History’s Rebel Girls – Suze Randall

Categories History's rebel girls
suze randall

Model, photographer and director Suze Randall was one of the first women behind the lens in the porn and adult entertainment industry. As the first female staff photographer for Playboy and Hustler, she was a trailblazer in a male dominated field.

Born in Worcester, England in 1946, Suze considered herself a bit of a tomboy and says

‘she was shy as a girl but quite good as a boy.’

Her parents encouraged her to flaunt authority, no doubt an attitude that helped her in her illustrious career.

She left home at the age of 18 and went to London where she worked as a nurse and studied for a midwifery degree. At 21 she met her husband Humphry Knipe, an aspiring writer. Struggling to make ends meet, Suze responded to a newspaper ad looking for girls for nude modelling. She thought it would be a laugh and also liked the idea of earning 100£ a day. Humphry never objected to Suze’s ambitions and always encouraged her in whatever she wanted to do.

David Hurn, a reportage photographer and ‘perv on the side’ according to Suze, suggested she’d try fashion modelling. Although she didn’t really believe she had the right look to work as a model in fashion, she found an agency and went on to appear in British Vogue. Later she would say of her insecurities regarding her looks,

‘We (women) have got this inherent lack of confidence, that’s why we put up with men. You never know you’re beautiful until it’s gone.’

Fashion models could be handled rough at times and Suze didn’t take kindly to being bossed around and treated like a clothes horse. She bought herself a camera and began taking nude pictures of her girlfriends backstage at fashion shows. Her pictures were bought by The Sun newspaper for its Page 3 and allowed Suze to become her own boss as a freelance photographer.

Her big advantage as a woman behind the camera was she knew how to make her models feel comfortable and at ease since they never felt threatened by any unwanted advances. Since she had worked as a model herself, she knew how to create a relaxed atmosphere on set.

In 1975 she caught the attention of Playboy and the magazine flew her and model Lillian Mueller out to Los Angeles. Initially the Playboy bosses didn’t want her for the shoot but since Suze had discovered Mueller and threatened to sell her pictures to another magazine, they relented. She moved to Los Angeles and worked as a staff photographer exclusively for Playboy for two years.

Her stint at Playboy ended in 1977 when she published her book ‘SUZE: The Memoirs of the Stunning Sexess Who Clicked on Both Sides of the Playboy Camera’ without Hugh Hefner’s knowledge or express permission. Apparently Hef wasn’t too happy about it and the two parted ways.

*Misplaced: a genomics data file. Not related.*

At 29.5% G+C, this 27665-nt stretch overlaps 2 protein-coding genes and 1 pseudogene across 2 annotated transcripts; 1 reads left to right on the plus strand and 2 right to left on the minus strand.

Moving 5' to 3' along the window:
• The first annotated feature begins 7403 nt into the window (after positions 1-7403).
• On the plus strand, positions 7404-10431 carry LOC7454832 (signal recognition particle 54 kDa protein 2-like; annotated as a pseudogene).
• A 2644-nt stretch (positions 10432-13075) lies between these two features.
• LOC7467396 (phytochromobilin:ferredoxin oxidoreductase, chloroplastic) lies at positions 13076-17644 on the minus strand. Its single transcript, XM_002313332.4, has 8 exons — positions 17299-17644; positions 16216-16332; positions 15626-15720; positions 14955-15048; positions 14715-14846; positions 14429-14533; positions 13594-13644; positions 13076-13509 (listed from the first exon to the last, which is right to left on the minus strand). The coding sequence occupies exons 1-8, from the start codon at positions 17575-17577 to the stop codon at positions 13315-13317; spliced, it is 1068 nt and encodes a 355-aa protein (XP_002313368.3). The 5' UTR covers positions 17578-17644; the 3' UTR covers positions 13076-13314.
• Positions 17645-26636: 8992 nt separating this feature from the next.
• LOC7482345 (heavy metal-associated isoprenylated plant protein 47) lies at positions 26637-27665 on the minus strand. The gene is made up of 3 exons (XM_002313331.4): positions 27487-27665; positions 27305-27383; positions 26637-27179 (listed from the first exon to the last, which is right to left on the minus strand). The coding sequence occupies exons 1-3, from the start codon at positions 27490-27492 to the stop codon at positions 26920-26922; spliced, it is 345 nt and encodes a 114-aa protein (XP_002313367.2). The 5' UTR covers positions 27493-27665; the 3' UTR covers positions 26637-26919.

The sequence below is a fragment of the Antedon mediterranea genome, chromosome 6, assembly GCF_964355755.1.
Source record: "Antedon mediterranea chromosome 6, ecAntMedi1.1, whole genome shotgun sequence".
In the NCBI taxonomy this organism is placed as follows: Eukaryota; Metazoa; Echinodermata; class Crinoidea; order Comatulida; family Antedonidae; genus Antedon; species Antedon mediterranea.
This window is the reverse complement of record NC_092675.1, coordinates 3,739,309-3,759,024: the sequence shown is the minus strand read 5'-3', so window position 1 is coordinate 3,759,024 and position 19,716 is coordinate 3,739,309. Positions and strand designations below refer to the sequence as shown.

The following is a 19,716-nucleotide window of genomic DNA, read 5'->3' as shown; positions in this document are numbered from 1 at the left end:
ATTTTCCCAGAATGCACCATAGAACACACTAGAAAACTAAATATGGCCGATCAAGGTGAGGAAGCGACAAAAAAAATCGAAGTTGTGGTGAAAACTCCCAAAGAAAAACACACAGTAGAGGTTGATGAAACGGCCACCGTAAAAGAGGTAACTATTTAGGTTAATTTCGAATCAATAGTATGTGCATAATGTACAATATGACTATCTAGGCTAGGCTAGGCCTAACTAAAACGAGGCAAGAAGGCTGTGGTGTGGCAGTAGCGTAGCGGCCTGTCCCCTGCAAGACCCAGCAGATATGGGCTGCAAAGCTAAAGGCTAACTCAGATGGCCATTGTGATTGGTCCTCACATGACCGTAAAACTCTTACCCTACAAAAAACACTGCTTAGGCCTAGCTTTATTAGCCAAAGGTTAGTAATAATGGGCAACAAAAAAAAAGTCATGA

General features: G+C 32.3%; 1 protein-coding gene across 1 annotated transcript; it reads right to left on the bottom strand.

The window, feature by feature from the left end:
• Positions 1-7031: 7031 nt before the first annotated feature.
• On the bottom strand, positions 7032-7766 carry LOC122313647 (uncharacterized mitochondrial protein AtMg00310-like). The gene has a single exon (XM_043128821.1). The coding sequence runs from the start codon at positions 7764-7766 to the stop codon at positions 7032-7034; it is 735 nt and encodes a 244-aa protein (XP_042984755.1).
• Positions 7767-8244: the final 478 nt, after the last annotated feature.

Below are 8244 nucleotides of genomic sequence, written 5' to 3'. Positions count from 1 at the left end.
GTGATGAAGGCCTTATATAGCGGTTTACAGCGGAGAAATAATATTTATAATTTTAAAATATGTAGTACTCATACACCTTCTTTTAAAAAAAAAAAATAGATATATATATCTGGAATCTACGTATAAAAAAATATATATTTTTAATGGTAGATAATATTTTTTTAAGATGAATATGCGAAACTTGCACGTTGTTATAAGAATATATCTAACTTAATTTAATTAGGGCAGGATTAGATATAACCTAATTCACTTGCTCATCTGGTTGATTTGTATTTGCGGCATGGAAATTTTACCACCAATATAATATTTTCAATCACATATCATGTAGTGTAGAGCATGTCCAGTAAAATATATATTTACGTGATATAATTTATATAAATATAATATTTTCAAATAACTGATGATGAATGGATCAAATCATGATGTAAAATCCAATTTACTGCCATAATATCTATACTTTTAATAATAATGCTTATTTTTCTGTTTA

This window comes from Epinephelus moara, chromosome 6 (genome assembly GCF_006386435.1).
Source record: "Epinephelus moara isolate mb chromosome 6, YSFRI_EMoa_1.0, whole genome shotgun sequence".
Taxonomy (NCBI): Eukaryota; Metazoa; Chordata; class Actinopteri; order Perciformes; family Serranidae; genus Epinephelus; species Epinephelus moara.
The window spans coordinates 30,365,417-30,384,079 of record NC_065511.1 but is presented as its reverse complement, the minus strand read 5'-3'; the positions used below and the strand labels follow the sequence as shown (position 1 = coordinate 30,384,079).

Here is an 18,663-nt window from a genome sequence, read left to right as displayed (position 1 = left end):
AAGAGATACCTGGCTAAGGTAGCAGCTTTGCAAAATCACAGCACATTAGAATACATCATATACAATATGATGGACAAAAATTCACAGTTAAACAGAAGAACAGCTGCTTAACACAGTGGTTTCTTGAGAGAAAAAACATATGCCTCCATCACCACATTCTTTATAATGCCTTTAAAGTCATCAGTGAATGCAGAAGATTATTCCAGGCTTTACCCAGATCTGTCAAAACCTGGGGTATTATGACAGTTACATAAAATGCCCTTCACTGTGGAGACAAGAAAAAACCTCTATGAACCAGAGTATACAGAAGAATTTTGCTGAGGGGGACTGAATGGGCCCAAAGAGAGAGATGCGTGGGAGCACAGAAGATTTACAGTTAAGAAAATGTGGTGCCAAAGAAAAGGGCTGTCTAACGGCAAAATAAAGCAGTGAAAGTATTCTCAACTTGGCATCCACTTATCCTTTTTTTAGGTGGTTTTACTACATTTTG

Playboy’s loss was Hustler’s win as Suze joined Larry Flynt’s publication from 1977 to 1979. Her and Flynt were kindred spirits and she loved the outspoken provocateur despite his sometimes manic and erratic behaviour.

At Hustler, which showed much more explicit nudity than Playboy magazine, the self-taught Randall learned a lot about the use of lighting, props and make up to make models look their best. Remember, this was before photoshop. As Suze says

‘trying to make a pussy look good is hard work.’

Flynt also encouraged her to branch out into the production of erotic videos, which she did together with her husband Humphry. She directed the feature length film ‘Kiss and tell’ in 1980 and also frequently worked for Penthouse magazine throughout the 1980s.

As business for print magazines was dwindling and publications were struggling to make a profit, Suze negotiated deals with Penthouse and High Society magazine to gain full rights to all her photographs. In 1998 her and Humphry started suze.net, an online subscription service featuring Suze’s work. In the early days of internet pornography, this earned them a handsome income at a time when the adult entertainment industry was undergoing a lot of change.

Although Suze never saw herself as a role model, she certainly had an impact on women in her industry who looked up to her as someone they could aspire to be – a successful business woman, mother and wife. She and Humphry had three children and kept their private life separate from the industry they worked in.

According to Suze ‘there’s nothing more boring than a bunch of pornographers.’ She was never embarrassed about her work or hid it from her family. Quite on the contrary, she always found it exciting to be doing something that was frowned upon.

Her daughter Holly Randall followed into her footsteps and continues the family tradition as a photographer and director. Both Suze and Holly are featured in episode one of Hot Girls Wanted: Turned On. They give an interesting insight into how the porn industry has changed from when Suze first started out in the business.

Now retired, Suze Randall has remained unapologetic about her career. Her wicked sense of humour, feistiness and healthy disrespect for authority helped her to make it in a male dominated industry.

For more on Suze’s life and career check out this podcast which I used for the blog post and this feature in Elle Magazine.

Image: Julian Wasser

Facebook Comments

1 thought on “History’s Rebel Girls – Suze Randall

Comments are closed.